In the following code snippet, I tried to improve the default implementation of the reader/writer problem.
Considering the vast amount of reader threads, there is a lower possibility of writer thread to acquire the desired lock ( let’s assume it to be a DB lock). For that purpose, I can give the writer thread a so called preference that whenever a writer has an intention to access the database or any other file, the readers should wait for the writer thread to finish the modification. Therefore, in order to simulate the problem and implement the solution I decided to use a general txt file, even 3 txt files ( the copies of the same file), in order to keep the balance with the minimal difference of the number of reader threads, trying to access each file. That is, whenever a reader thread is trying to access the file, it will be forwarded to one of the 3 copies.
Now, coming up to the implementation details. To simulate this problem, I decided to point out some bulletpoints that i would stick to:
1. Use any of the kernel resources that provide synchronization services: Semaphores, Mutexes, Monitors.
2. Indefinite amount of reader threads spawning at random.
3. Single writer thread which tries to access the file at random periods.
4. 3 txt files (copies).
5. Balance in the number of reader threads accessing files.
6. Writer thread locking and modifying all the copies at once.
https://github.com/Farida004/ReaderWriterProblem — Here you can find the source code to the Java implementation as well as txt files, I created.
As mentioned above, it is required to use any of the synchronization service providers, therefore I used Java Semaphores which served as a Mutex.
As you can see from the code snippet above, the access count to each Semaphore is 1 which in turn emphasizes it to be a Mutex.
As you can see in the Reader class we mainly take care about lock acquire and releases. At first, the lock is on the readers after which the read count is incremented to keep track of the exact number of reader threads. Checks if your are the first reader and locks the resource if true. Then we enter a critical section where the read from the files operation is performed. Before the critical section we release the entry section to allow other readers to acquire the lock. As long as the thread read from the file we decrement the read count to indicate that reader is leaving. Afterwards, it checks whether you are the last reader to leave and releases the lock if true. Finally, release the section for the other readers.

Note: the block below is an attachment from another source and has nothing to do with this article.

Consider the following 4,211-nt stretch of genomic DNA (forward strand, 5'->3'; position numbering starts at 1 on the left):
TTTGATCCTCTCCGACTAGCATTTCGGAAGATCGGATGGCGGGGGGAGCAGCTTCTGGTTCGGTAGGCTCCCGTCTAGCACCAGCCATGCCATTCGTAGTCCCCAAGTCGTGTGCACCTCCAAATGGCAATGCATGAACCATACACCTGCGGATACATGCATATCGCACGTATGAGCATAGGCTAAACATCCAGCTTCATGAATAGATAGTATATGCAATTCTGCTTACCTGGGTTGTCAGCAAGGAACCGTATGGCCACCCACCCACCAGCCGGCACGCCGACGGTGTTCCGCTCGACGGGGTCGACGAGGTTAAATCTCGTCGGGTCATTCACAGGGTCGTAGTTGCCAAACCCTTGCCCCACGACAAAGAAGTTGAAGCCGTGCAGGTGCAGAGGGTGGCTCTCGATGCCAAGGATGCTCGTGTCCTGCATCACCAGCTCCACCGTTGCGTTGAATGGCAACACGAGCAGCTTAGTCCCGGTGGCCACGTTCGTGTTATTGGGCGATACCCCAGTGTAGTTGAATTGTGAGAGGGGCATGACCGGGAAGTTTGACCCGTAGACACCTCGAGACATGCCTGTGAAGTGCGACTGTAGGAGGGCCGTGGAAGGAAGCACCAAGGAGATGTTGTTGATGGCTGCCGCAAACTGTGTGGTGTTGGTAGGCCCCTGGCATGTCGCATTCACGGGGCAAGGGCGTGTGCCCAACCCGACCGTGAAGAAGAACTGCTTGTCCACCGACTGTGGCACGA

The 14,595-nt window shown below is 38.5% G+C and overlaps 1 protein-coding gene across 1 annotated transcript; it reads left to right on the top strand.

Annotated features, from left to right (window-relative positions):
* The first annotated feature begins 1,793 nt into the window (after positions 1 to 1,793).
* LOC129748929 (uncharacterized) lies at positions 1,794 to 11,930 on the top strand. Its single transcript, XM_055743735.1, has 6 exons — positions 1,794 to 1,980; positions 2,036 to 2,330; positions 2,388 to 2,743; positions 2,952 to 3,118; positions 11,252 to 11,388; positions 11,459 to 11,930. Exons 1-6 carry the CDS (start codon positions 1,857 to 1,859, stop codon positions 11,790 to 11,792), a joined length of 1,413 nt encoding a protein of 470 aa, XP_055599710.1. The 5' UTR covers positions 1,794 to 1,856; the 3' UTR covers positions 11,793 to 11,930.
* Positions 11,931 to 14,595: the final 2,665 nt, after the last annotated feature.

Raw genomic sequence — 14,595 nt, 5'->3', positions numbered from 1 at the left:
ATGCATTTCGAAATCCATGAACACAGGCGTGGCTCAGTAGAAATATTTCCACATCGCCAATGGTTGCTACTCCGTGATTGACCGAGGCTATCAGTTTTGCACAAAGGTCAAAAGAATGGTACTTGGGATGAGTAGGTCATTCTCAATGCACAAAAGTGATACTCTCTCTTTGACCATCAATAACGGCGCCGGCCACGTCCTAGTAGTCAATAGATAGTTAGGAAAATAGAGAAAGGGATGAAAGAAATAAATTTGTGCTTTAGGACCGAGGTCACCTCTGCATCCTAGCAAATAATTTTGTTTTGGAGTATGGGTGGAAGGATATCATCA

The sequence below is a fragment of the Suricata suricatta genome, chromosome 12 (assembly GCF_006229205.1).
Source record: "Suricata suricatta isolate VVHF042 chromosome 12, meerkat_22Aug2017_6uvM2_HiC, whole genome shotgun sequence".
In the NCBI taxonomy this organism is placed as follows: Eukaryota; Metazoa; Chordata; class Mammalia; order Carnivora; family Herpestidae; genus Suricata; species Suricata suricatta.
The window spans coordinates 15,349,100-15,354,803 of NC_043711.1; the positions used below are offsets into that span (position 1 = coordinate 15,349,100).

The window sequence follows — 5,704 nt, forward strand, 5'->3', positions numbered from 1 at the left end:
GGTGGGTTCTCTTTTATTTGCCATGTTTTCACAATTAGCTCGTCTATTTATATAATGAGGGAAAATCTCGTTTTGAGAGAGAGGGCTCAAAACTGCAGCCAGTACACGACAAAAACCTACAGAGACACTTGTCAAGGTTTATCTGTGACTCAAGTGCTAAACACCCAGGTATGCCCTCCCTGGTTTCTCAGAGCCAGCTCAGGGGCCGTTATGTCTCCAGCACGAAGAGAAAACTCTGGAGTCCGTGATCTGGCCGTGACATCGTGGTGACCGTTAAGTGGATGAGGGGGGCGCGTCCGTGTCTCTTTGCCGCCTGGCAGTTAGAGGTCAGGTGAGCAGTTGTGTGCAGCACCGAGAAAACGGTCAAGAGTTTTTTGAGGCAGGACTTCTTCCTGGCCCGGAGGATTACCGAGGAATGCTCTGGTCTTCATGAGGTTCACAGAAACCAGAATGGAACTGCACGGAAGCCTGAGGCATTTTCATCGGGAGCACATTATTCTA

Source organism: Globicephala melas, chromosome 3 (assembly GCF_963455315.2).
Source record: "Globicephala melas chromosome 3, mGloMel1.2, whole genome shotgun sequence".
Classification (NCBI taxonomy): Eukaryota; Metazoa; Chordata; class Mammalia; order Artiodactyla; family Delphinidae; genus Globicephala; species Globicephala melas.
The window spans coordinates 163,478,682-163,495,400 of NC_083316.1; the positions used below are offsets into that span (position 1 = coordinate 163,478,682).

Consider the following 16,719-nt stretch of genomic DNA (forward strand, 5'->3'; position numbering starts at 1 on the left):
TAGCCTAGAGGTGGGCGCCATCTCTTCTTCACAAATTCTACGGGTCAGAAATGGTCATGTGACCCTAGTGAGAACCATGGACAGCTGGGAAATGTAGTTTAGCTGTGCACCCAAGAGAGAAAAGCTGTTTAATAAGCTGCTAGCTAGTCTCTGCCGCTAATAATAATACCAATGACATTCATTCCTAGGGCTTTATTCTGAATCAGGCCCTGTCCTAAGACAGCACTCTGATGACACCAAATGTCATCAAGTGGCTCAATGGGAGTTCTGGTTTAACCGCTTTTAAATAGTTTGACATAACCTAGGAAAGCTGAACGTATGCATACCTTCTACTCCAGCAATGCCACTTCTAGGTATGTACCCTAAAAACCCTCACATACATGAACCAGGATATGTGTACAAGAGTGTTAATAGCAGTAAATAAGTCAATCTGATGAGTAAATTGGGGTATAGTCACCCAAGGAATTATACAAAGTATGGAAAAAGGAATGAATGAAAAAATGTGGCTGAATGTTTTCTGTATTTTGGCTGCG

In the following method I made us of a BufferedReader class to read from the txt files. Additionally, I used a Random class to provide a random access to each of the txt files. And finally as long as the reader reaches the empty line the loop breaks and the contents are printed put to the console.
We start by locking the readers first and then take place for the writer. This is the main point of writer priority — we block the readers whenever writer comes in. After that we enter critical section where we perform the write to the file operation. As you may have noticed we do not check for the first writer entered and the last writer entered, that is because we do not actually need this information as long as we have only one writer in our simulation. Finally, we release the locks.
Here I made us of PrintWriter class to actually write contents to the files. In the while loop we check for the stopword which is “THE END” which indicates the end point of the input content.
Now it is time to show the output.
While running the program the first thread that appeared was a writer thread.
Right after we can see the numerous reader threads fighting for the access to the file and we can also notice the contents of the files printed in the console. Although, the ordering is messed up because of enormous amount of threads reading the files. From the picture on the right we can observe the number of reader threads working which is 600+ in our case. But it could be even bigger if we didn’t terminate the program at some point (my laptop was just producing sounds similar to Elon Musk’s Falcon 9 take-off).
Finally, as mentioned above one of the requirements was that a writer thread updates all the 3 copies simultaneously. And here is the result. Once we wrote “Hello World, Karabakh is Azerbaijan!!!” to the console it appeared in all 3 copies of the file.
Thank you for your precious time :)